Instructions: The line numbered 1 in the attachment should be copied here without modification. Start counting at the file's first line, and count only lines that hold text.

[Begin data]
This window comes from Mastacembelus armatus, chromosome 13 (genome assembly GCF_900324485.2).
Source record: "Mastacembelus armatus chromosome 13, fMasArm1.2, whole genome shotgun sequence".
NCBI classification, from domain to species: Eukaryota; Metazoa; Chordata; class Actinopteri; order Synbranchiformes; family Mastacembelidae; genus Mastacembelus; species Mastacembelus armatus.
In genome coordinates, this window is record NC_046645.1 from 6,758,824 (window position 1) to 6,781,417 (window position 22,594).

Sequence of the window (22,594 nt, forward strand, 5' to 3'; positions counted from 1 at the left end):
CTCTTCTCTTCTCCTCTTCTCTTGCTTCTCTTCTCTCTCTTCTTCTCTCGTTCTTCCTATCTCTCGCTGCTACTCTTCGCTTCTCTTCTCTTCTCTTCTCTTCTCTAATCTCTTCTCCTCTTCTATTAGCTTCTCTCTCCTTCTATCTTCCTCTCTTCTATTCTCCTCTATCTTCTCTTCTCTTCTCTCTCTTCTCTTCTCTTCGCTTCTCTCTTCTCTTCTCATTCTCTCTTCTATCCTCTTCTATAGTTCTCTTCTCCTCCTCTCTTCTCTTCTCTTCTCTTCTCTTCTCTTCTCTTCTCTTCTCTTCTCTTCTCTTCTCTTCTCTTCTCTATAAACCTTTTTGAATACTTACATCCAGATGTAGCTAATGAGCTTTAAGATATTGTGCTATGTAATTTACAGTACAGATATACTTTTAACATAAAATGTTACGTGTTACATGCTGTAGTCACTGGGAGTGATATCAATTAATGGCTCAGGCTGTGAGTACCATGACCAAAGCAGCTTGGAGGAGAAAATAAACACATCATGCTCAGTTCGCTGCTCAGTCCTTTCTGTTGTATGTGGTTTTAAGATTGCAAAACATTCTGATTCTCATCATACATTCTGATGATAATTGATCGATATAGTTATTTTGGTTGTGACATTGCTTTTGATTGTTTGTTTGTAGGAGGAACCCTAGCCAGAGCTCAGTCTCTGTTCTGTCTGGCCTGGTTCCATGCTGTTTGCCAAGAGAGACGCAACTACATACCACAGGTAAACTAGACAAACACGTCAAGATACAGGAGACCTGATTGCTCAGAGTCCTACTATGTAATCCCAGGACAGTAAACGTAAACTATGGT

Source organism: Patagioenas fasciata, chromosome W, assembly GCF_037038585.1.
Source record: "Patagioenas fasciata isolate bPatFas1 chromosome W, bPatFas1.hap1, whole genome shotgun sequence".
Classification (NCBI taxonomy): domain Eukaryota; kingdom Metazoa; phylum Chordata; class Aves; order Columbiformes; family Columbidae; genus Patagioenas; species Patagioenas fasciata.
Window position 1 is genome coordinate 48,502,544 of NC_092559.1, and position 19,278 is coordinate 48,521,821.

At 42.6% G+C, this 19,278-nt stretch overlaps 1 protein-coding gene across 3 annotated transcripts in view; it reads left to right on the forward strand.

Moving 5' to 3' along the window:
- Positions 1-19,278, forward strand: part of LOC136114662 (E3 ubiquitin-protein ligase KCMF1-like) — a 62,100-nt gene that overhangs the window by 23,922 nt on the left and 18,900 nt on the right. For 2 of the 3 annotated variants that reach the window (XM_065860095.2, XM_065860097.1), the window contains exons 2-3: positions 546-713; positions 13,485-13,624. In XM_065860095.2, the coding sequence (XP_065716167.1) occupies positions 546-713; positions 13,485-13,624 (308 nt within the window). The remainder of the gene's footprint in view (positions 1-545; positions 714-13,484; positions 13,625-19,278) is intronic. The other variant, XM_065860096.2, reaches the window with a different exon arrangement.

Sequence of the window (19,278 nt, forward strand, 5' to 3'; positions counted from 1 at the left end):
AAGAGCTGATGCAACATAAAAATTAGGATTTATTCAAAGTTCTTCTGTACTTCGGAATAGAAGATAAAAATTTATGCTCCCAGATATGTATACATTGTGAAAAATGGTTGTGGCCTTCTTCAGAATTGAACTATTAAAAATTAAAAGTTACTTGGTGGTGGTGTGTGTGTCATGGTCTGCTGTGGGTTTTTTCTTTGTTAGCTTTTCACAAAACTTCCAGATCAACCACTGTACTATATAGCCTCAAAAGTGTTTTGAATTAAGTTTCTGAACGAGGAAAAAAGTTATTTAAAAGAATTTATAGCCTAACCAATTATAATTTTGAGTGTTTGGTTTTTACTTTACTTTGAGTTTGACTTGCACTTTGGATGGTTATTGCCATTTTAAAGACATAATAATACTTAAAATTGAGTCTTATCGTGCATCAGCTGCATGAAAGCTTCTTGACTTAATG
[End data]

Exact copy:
This window comes from Mastacembelus armatus, chromosome 13 (genome assembly GCF_900324485.2).